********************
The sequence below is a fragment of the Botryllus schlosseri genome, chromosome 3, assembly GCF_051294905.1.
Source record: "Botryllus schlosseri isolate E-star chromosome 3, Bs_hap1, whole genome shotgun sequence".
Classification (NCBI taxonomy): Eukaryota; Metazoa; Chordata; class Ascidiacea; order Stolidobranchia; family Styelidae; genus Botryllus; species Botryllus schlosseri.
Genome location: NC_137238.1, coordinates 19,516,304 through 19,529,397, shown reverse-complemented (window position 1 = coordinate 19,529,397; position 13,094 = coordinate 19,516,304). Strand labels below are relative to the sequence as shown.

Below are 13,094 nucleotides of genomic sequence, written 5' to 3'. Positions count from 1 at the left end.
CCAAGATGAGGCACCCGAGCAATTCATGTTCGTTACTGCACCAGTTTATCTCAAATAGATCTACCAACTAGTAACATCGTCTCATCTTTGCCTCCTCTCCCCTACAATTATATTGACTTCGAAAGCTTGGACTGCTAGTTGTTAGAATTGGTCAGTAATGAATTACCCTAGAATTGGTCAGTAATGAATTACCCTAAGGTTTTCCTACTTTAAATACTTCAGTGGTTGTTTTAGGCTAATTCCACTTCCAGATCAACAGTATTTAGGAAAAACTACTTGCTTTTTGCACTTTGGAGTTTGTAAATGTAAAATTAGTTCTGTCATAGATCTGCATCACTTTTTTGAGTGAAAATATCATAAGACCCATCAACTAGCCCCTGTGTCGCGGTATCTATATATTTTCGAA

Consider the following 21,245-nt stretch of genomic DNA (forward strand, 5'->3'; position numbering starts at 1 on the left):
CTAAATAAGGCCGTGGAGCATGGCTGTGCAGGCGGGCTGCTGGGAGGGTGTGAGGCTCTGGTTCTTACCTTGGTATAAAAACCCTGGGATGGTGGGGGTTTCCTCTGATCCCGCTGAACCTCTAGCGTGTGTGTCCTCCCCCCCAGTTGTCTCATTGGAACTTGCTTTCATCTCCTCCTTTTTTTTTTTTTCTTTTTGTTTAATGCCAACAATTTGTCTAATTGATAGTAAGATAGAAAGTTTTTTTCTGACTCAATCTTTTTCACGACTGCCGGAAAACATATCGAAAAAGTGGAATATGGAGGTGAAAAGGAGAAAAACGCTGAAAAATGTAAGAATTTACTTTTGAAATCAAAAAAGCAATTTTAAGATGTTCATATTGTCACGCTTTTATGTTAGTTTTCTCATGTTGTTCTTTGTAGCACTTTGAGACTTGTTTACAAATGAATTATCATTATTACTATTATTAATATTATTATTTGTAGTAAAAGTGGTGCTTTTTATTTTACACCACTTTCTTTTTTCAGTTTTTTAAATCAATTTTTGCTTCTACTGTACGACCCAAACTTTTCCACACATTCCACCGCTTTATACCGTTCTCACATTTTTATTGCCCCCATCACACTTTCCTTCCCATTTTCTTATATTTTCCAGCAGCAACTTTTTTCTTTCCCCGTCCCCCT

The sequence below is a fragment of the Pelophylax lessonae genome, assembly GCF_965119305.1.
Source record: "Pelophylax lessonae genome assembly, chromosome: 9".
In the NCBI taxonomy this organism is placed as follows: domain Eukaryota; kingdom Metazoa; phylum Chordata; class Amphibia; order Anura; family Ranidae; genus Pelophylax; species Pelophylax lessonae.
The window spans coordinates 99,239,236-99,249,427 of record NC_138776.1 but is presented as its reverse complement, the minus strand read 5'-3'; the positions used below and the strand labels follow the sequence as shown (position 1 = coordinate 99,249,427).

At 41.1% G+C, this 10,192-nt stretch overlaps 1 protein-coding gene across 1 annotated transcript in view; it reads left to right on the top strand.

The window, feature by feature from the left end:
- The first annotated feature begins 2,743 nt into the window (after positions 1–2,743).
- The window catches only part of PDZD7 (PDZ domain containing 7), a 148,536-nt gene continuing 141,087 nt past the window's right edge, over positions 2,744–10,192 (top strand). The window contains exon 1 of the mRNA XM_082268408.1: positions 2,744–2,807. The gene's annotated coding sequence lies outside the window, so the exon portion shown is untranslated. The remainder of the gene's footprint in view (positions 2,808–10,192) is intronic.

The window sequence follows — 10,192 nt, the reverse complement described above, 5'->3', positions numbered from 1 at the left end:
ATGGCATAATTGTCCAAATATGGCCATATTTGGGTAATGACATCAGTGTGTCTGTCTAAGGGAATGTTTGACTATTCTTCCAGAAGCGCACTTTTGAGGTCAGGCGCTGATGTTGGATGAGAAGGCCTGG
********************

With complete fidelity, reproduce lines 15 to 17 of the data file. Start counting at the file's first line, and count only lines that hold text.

- The first annotated feature begins 2,743 nt into the window (after positions 1–2,743).
- The window catches only part of PDZD7 (PDZ domain containing 7), a 148,536-nt gene continuing 141,087 nt past the window's right edge, over positions 2,744–10,192 (top strand). The window contains exon 1 of the mRNA XM_082268408.1: positions 2,744–2,807. The gene's annotated coding sequence lies outside the window, so the exon portion shown is untranslated. The remainder of the gene's footprint in view (positions 2,808–10,192) is intronic.

The window sequence follows — 10,192 nt, the reverse complement described above, 5'->3', positions numbered from 1 at the left end: